Editorial 

More than a library

I’ve always taken refuge in libraries. As a kid growing up in Toronto, where it was hot enough in the summer months to fry eggs on the sidewalk (my dad actually did this once, showing off for the neighbours), the library was the only air-conditioned building in my neighbourhood.

We got shushed a lot, but for my friends and I it was a far better option than lazing around all day in pools of our own sweat. There was a resident guinea pig there to get into staring contests with, filing cabinets full of short educational reels to watch in private rooms, a whole section of comics and cartoon compilations, and, when we got around to it, an impressive collection of books to read.

We mostly hung out in the kids’ section, but occasionally popped over to the adult area, where it was so quiet you could hear a pin drop, to look through National Geographic magazines. Boys will be boys.

I’ve always been a reader, but when you practically live at your local public library you tend to devour books. If I didn’t have such an excellent library just two blocks from my house, or maybe lived just a little bit closer to the public pool, I would probably be a very different person than I am today.

The library was one of the reasons I chose the University of King’s College in Halifax over other post-secondary schools. It’s a small but beautiful building, financed heavily by well-to-do alumni, and just happens to house one of the most impressive collections of old books anywhere in Canada.

The downstairs was always cool, quiet and dark, with glass cases along the back wall filled with museum-quality artifacts and displays. I used to go there at crunch time when I had a report I had to finish by yesterday.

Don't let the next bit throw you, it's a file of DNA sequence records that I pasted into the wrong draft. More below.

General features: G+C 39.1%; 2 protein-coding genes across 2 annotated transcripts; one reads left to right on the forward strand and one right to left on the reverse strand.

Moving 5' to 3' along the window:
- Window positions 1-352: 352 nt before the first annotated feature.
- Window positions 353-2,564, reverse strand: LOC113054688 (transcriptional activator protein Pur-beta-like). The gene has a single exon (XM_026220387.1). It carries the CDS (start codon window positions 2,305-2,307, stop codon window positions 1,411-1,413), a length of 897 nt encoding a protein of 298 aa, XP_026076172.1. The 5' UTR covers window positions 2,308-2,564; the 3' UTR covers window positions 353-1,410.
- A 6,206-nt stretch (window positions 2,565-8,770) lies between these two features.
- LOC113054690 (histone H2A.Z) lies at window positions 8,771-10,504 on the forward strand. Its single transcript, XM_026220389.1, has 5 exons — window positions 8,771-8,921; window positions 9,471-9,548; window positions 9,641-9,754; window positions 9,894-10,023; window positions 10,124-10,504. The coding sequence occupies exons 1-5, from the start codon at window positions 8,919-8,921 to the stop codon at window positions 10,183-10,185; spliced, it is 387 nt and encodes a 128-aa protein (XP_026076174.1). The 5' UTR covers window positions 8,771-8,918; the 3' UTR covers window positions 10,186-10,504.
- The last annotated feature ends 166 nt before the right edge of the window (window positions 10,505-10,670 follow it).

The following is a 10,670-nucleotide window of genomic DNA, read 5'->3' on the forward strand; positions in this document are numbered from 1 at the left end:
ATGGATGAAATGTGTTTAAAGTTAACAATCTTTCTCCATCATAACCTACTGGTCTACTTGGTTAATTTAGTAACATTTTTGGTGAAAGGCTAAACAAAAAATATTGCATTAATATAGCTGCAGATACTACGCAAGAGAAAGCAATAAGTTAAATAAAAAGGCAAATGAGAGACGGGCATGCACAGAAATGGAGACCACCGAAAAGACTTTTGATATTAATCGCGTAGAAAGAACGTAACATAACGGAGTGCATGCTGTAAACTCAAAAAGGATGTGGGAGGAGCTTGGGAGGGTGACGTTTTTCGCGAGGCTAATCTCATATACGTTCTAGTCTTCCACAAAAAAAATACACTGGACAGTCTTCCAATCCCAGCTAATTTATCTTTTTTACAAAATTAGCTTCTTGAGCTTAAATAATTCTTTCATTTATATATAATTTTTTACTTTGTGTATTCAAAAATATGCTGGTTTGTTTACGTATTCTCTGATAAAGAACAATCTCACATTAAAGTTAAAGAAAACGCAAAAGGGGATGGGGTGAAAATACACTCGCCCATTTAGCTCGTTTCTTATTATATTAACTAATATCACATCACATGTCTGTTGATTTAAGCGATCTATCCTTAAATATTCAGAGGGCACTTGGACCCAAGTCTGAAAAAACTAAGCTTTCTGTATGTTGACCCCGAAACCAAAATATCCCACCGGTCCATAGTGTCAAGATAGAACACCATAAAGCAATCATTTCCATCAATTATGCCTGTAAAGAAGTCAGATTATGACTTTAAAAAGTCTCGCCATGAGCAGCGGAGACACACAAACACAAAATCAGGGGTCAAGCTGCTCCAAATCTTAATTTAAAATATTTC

Too far from home, I also used to go there to nap and to sleep off hangovers between classes, laying my head down on my bookbag in a private study carol and snoozing until my watch alarm went off.

I took a year off University and spent a winter in Banff learning to snowboard and generally goofing off. When I arrived in town, long before I found a job or made any new friends, I sought out the library. It was small and located in the basement of a quiet corner building just off Banff Ave., but it had one of the most amazing collections of books and magazines I’d seen anywhere. I didn’t feel settled until my library card finally came in the mail.

A few years after graduating from King’s College, I came to Whistler. I spent a few weeks sleeping on a friend’s floor and putting together a resume and spec stories for Pique Newsmagazine, which means I spent a lot of time in the library.

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